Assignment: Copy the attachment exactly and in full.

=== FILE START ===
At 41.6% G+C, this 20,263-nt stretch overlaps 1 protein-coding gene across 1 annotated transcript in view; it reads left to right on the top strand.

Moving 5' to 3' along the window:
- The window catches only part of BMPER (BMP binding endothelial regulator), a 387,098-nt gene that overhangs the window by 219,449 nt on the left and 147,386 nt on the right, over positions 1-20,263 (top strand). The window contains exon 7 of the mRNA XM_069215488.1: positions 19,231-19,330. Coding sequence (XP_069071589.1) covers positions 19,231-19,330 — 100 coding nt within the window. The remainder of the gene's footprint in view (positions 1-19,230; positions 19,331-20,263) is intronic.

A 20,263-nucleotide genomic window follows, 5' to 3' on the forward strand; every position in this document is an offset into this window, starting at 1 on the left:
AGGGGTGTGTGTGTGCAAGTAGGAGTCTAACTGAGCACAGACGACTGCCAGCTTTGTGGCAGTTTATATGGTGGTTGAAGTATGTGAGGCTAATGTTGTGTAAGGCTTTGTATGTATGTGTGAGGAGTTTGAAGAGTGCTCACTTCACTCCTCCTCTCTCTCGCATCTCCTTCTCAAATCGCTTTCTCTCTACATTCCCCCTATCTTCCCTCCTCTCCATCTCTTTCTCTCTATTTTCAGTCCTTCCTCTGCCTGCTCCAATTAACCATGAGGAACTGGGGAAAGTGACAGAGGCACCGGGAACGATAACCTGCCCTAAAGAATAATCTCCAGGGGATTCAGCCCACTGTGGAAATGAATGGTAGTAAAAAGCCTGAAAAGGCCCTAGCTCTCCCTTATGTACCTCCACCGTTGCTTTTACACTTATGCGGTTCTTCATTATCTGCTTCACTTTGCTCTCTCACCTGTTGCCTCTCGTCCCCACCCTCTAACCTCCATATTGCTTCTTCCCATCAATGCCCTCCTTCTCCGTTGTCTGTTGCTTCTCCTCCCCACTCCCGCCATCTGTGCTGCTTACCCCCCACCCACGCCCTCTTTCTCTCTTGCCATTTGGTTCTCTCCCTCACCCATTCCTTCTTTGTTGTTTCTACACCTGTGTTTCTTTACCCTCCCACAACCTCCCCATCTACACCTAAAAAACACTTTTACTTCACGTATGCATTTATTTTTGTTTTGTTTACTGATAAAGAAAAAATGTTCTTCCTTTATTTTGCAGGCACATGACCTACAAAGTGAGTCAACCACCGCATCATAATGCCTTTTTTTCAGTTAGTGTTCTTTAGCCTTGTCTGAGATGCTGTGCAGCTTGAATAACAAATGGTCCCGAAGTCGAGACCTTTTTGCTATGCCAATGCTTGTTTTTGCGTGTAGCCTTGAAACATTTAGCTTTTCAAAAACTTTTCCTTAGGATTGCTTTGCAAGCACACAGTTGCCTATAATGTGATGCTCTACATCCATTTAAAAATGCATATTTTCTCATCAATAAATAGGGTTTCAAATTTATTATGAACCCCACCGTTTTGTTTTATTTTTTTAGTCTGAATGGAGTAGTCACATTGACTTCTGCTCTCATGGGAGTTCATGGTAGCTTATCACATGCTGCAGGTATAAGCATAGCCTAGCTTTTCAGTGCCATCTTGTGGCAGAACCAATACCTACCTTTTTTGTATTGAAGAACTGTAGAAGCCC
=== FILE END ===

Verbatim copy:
At 41.6% G+C, this 20,263-nt stretch overlaps 1 protein-coding gene across 1 annotated transcript in view; it reads left to right on the top strand.

Moving 5' to 3' along the window:
- The window catches only part of BMPER (BMP binding endothelial regulator), a 387,098-nt gene that overhangs the window by 219,449 nt on the left and 147,386 nt on the right, over positions 1-20,263 (top strand). The window contains exon 7 of the mRNA XM_069215488.1: positions 19,231-19,330. Coding sequence (XP_069071589.1) covers positions 19,231-19,330 — 100 coding nt within the window. The remainder of the gene's footprint in view (positions 1-19,230; positions 19,331-20,263) is intronic.

A 20,263-nucleotide genomic window follows, 5' to 3' on the forward strand; every position in this document is an offset into this window, starting at 1 on the left:
AGGGGTGTGTGTGTGCAAGTAGGAGTCTAACTGAGCACAGACGACTGCCAGCTTTGTGGCAGTTTATATGGTGGTTGAAGTATGTGAGGCTAATGTTGTGTAAGGCTTTGTATGTATGTGTGAGGAGTTTGAAGAGTGCTCACTTCACTCCTCCTCTCTCTCGCATCTCCTTCTCAAATCGCTTTCTCTCTACATTCCCCCTATCTTCCCTCCTCTCCATCTCTTTCTCTCTATTTTCAGTCCTTCCTCTGCCTGCTCCAATTAACCATGAGGAACTGGGGAAAGTGACAGAGGCACCGGGAACGATAACCTGCCCTAAAGAATAATCTCCAGGGGATTCAGCCCACTGTGGAAATGAATGGTAGTAAAAAGCCTGAAAAGGCCCTAGCTCTCCCTTATGTACCTCCACCGTTGCTTTTACACTTATGCGGTTCTTCATTATCTGCTTCACTTTGCTCTCTCACCTGTTGCCTCTCGTCCCCACCCTCTAACCTCCATATTGCTTCTTCCCATCAATGCCCTCCTTCTCCGTTGTCTGTTGCTTCTCCTCCCCACTCCCGCCATCTGTGCTGCTTACCCCCCACCCACGCCCTCTTTCTCTCTTGCCATTTGGTTCTCTCCCTCACCCATTCCTTCTTTGTTGTTTCTACACCTGTGTTTCTTTACCCTCCCACAACCTCCCCATCTACACCTAAAAAACACTTTTACTTCACGTATGCATTTATTTTTGTTTTGTTTACTGATAAAGAAAAAATGTTCTTCCTTTATTTTGCAGGCACATGACCTACAAAGTGAGTCAACCACCGCATCATAATGCCTTTTTTTCAGTTAGTGTTCTTTAGCCTTGTCTGAGATGCTGTGCAGCTTGAATAACAAATGGTCCCGAAGTCGAGACCTTTTTGCTATGCCAATGCTTGTTTTTGCGTGTAGCCTTGAAACATTTAGCTTTTCAAAAACTTTTCCTTAGGATTGCTTTGCAAGCACACAGTTGCCTATAATGTGATGCTCTACATCCATTTAAAAATGCATATTTTCTCATCAATAAATAGGGTTTCAAATTTATTATGAACCCCACCGTTTTGTTTTATTTTTTTAGTCTGAATGGAGTAGTCACATTGACTTCTGCTCTCATGGGAGTTCATGGTAGCTTATCACATGCTGCAGGTATAAGCATAGCCTAGCTTTTCAGTGCCATCTTGTGGCAGAACCAATACCTACCTTTTTTGTATTGAAGAACTGTAGAAGCCC